By Brooks Baehr - bio | email
MOKULEIA (HawaiiNewsNow) - Man is giving Mother Nature a hand to protect and preserve one of the last frontiers on Oahu.
Construction will begin this week on a "pest proof" fence at Ka'ena Point.
"When people arrived in the Hawaiian Islands, we brought a lot of our pets with us, in some cases or food sources, and those mammals such as cats, dogs, pigs, etcetera, they pray on a lot of our native species," said Lindsay Young.
Seabirds are killed by dogs. Their eggs are eaten by rats. Rats also gobble up seeds preventing the growth and spread of native plants. Survival is a struggle.
"We did the annual wedged tailed shearwater count at Ka'ena Point Tuesday, Nov. 9 and the number of birds trying to nest is about normal. We had about 2,500 pairs, but the number of fledglings they produced was only about 350, which is about half of what we normally see," Young said.
To protect the birds and restore native plan growth the state, with funding from federal government, will fence off 59 acres at a cost of roughly $250,000. The fence will stretch almost half a mile from the ocean on one side of Ka'ena Point to the other.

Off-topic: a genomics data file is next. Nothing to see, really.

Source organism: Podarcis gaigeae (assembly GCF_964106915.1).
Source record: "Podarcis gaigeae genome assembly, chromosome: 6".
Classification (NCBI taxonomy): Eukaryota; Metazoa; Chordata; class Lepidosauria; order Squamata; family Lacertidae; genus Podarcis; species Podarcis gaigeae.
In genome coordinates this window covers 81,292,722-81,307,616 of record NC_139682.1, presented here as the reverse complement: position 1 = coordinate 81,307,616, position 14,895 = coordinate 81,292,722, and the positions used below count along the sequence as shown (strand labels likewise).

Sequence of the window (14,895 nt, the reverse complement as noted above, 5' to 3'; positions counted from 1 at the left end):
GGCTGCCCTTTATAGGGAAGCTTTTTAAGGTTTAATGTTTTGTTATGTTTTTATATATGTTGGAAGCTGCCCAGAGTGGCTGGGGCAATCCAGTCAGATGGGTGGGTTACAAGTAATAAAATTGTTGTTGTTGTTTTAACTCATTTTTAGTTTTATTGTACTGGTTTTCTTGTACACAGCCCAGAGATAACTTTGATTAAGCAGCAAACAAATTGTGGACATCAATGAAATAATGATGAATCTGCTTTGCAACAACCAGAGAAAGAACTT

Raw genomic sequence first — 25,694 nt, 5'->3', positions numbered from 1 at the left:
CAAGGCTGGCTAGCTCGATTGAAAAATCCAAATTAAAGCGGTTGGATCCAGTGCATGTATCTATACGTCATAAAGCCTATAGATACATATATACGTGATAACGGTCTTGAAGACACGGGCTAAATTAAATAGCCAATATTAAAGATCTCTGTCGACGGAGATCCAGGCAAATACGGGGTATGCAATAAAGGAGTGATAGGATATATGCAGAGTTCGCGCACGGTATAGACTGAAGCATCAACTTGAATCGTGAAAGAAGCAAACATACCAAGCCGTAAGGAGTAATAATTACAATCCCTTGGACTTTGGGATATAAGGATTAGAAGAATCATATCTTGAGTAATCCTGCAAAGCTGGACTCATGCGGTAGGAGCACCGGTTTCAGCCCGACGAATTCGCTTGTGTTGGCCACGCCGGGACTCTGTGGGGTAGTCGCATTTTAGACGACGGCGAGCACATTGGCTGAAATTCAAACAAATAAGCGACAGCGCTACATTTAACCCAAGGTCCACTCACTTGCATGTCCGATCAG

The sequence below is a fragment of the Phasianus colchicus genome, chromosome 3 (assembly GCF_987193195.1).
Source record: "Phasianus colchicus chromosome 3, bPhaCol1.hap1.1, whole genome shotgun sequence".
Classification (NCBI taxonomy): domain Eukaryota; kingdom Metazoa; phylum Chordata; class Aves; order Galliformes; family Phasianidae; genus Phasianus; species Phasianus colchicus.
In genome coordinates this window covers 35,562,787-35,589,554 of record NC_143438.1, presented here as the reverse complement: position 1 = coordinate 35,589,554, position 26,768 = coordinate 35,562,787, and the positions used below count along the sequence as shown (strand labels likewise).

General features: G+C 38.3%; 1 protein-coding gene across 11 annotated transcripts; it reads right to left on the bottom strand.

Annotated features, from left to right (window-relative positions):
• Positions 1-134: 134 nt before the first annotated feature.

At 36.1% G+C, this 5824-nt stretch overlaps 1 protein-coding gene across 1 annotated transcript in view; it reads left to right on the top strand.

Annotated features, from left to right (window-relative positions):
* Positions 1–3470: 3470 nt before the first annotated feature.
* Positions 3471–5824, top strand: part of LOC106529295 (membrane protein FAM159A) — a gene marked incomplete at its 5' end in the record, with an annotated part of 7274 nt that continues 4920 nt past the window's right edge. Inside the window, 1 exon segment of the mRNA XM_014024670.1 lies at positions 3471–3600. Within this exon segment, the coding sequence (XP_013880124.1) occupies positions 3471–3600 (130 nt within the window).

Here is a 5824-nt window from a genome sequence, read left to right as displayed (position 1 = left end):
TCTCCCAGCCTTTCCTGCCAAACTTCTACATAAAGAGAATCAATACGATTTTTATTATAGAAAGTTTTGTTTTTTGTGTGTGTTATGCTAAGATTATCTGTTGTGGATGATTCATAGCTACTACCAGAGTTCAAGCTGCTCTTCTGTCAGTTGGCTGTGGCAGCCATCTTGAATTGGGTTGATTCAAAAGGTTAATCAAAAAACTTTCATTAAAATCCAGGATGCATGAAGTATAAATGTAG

Identical pest proof fences are already being used in New Zealand where they were designed.
"We spent four or five years testing the fence with the range of pests we have there and then we came to Hawaii first in 2002 and built trial fences on the Big Island out near Kona," said Tim Day, one of the founders and principals with Xcluder Pest Proof Fencing.
"We basically designed a fence that will keep everything from mice, and for a juvenile mouse you're talking about a gap of no bigger than a quarter inch, six millimeters, to keep them out," Day added.
People who want to fish, or just enjoy nature, will be able to walk through a double gate in the fence at any time as long as they do not bring pets.
The state spent three years explaining the project to thousands of people on both the Waianae Coast and the North Shore. It maintains the vast majority of people approve of the fence, but not everyone is convinced the it is a good idea.
"The area is very sacred to native Hawaiians and a lot of us feel that there should be no construction and especially a fence that would impact our religious beliefs," said Summer Nemeth, who has filed a lawsuit in state court hoping to block construction.
The fence is scheduled to be finished by mid to late December. After that the rats and other predators will be eradicated from the protected area and native plants and animals can begin to flourish.